Russia once again avoided a default on its foreign debt as the Kremlin transferred a $ 447 million bond payment.
The payment was processed by JPMorgan, which is Russia’s foreign Correspondent bank. It was then transferred to the admin agent, which in this instance is BNY Mellon, sources familiar with the matter told The Post.
JPMorgan got the go-ahead from the Biden administration, which imposed sanctions on the Russian economy following President Vladimir Putin’s Invasion of Ukraine, before processing the payment, Markets Insider reported.
JPMorgan and BNY Mellon both declined to comment when reached by The Post.
Holders of Russian bonds will receive $ 87.5 million in coupons as well as $ 359 million in principal payments.
Since Russia was hit with sanctions, bond payments are taking longer to be processed through the system.
This is the second time in many months that Russia avoided defaulting on its debt.
Investors breathed a sigh of relief last month after the Russian government made a $ 117 million interest payment on its foreign debt.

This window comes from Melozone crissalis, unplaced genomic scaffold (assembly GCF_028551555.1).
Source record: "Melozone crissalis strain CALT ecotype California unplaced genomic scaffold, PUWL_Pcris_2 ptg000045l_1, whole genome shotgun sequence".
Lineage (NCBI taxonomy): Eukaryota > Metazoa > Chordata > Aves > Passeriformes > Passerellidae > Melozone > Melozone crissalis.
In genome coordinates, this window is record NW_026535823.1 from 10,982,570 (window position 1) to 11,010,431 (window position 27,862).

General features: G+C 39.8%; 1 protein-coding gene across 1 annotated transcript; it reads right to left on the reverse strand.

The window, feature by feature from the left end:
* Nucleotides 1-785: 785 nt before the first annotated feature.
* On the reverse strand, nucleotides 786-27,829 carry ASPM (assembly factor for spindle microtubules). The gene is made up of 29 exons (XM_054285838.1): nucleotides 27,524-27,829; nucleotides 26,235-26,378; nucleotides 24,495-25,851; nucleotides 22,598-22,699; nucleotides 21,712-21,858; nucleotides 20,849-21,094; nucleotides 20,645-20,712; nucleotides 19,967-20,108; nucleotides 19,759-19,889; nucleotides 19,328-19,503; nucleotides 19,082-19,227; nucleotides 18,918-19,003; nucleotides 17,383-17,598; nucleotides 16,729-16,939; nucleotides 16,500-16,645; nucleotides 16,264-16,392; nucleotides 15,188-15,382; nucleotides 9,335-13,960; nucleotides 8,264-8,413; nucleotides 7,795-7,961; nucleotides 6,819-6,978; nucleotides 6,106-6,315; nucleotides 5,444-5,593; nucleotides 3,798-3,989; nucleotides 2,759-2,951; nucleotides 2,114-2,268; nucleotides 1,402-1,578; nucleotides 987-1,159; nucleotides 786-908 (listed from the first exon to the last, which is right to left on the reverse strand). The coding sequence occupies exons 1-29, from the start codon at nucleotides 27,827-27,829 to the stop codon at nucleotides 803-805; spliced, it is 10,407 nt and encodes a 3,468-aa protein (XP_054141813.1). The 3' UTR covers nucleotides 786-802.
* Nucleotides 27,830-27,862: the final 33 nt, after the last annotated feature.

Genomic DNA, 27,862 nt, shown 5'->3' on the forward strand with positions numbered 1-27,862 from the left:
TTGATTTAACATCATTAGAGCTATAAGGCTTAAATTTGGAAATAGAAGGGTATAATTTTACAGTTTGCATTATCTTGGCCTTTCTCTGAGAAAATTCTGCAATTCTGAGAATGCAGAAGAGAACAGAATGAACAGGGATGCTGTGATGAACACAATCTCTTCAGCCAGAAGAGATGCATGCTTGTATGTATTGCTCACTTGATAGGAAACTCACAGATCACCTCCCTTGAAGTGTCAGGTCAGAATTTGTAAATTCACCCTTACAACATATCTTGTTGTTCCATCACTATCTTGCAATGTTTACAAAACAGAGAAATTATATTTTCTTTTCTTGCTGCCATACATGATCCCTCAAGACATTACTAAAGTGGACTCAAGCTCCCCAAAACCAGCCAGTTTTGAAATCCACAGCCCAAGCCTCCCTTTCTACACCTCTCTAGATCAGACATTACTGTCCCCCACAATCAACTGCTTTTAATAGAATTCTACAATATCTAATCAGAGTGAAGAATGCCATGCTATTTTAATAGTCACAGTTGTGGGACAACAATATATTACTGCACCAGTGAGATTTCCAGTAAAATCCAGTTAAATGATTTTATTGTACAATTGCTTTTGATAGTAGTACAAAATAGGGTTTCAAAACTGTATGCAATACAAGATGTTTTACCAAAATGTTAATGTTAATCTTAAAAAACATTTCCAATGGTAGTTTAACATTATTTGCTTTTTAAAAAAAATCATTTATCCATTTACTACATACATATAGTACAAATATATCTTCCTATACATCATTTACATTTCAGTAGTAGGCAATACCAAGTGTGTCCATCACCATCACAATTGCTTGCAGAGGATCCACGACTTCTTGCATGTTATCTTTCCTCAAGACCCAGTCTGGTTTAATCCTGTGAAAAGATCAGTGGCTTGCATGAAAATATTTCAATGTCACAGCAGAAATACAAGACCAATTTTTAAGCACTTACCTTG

But a much bigger payment comes due April 4 – to the tune of $ 2.2 billion – and creditors are far less optimistic Russia will pony up this time.
“The last payment was a small investment in credibility, but when Russia has to start writing billion-dollar checks, it’s a different calculation,” Jay Newman, former Elliott Management portfolio manager and author of “Undermoney,” told The Post.
“I don’t think it’s realistic that Russia will come up with the $ 2.2 billion.”
But Putin’s top spokesperson dismissed talk of a Russian default, saying his government has the necessary funds to meet its obligations to creditors.
“The fact is that from the very beginning we have said that Russia has all the necessary funds and potential to prevent defaults – there can be no defaults,” Kremlin Spokesman Dmitry Peskov told Reuters on March 17.
“Any default that could arise would have an entirely artificial character.”
Newman is not alone in his belief that Russia may fail to make the multibillion-dollar payment in April.
“I expect a full default of Russian debt,” Robert Kahn of the political risk consulting firm Eurasia Group told The Post. “It’s a political – not just economic – issue. Why do they want to pay us back when we’re extraditing them from the economic system? ”
While Russia owes US banks almost $ 15 billion, economists don’t expect a default on debt would significantly tank global markets over the long term. According to the International Monetary Fund, Russia’s relative isolation from the rest of the world makes it “not systemically relevant.”